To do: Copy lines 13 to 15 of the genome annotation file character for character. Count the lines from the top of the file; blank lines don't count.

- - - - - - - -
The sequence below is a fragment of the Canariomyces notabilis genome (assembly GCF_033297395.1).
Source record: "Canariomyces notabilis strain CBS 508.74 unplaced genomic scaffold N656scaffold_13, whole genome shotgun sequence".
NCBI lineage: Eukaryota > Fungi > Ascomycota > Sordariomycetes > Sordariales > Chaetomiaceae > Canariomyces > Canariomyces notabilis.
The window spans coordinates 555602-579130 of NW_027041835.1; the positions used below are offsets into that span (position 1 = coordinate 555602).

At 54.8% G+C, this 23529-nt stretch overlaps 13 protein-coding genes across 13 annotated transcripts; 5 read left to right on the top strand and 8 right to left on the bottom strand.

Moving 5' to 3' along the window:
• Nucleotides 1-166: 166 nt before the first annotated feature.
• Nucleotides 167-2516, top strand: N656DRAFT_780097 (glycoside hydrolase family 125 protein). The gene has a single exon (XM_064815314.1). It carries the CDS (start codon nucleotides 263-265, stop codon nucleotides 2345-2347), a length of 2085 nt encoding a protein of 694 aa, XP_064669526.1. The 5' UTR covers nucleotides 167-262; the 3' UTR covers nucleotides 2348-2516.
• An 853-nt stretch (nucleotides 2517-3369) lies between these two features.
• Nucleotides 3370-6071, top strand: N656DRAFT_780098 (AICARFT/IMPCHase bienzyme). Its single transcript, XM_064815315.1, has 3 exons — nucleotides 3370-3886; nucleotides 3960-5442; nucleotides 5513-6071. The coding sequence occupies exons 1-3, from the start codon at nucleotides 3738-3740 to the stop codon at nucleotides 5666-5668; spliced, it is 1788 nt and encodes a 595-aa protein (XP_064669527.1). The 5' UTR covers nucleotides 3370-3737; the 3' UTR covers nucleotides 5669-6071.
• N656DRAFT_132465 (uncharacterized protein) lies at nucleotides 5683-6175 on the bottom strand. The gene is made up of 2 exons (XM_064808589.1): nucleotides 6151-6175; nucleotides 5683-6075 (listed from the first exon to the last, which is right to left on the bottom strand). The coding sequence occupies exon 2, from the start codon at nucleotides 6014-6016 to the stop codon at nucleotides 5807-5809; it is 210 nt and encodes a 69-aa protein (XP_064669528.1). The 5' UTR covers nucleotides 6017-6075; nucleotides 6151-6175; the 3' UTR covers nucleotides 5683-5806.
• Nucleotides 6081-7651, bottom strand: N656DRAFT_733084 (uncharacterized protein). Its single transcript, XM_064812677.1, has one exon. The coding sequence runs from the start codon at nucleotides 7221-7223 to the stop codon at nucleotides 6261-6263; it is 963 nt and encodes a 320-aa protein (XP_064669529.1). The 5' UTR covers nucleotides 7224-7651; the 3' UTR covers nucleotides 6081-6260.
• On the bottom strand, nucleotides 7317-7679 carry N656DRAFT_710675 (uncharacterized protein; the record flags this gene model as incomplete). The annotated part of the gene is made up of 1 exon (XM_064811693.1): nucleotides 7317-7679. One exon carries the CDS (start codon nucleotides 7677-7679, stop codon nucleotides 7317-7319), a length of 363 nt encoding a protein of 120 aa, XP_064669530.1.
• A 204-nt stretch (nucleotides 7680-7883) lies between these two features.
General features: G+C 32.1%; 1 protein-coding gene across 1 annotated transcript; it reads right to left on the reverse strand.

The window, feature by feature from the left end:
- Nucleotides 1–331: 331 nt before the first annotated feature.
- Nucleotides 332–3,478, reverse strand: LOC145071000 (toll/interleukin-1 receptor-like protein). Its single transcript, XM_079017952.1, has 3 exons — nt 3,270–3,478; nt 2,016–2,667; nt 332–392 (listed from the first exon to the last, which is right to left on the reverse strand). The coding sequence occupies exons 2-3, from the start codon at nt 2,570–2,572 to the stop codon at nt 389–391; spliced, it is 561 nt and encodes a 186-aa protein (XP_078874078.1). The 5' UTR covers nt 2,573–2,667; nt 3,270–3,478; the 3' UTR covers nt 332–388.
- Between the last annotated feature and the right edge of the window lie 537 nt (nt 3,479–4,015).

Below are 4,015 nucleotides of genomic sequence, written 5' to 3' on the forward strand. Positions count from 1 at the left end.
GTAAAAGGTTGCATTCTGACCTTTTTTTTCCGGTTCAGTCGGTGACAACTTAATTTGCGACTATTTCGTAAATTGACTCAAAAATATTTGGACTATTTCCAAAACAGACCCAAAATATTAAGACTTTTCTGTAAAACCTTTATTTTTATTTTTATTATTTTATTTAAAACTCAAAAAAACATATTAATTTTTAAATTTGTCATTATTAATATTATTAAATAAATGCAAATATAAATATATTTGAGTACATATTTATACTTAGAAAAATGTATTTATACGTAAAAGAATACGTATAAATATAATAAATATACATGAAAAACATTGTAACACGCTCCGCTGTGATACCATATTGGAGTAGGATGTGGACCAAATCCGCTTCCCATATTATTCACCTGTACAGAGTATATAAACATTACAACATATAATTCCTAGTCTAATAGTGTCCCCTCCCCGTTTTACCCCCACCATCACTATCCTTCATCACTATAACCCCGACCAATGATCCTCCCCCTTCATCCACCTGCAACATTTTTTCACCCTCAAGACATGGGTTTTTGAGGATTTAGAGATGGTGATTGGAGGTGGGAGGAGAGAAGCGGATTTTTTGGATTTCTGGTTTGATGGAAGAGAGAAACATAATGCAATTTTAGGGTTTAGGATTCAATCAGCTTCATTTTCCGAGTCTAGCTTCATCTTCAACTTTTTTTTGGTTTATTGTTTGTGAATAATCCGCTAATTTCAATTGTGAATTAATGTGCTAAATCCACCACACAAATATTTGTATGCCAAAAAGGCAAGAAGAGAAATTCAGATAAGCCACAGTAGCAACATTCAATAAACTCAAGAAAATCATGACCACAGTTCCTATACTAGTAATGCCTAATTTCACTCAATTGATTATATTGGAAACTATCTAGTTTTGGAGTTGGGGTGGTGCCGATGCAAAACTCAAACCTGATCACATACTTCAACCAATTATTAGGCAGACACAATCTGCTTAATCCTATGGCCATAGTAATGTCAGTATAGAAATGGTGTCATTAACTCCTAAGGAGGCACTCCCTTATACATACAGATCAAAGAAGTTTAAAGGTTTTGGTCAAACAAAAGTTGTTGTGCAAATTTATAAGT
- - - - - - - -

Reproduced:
• On the bottom strand, nucleotides 7317-7679 carry N656DRAFT_710675 (uncharacterized protein; the record flags this gene model as incomplete). The annotated part of the gene is made up of 1 exon (XM_064811693.1): nucleotides 7317-7679. One exon carries the CDS (start codon nucleotides 7677-7679, stop codon nucleotides 7317-7319), a length of 363 nt encoding a protein of 120 aa, XP_064669530.1.
• A 204-nt stretch (nucleotides 7680-7883) lies between these two features.
General features: G+C 32.1%; 1 protein-coding gene across 1 annotated transcript; it reads right to left on the reverse strand.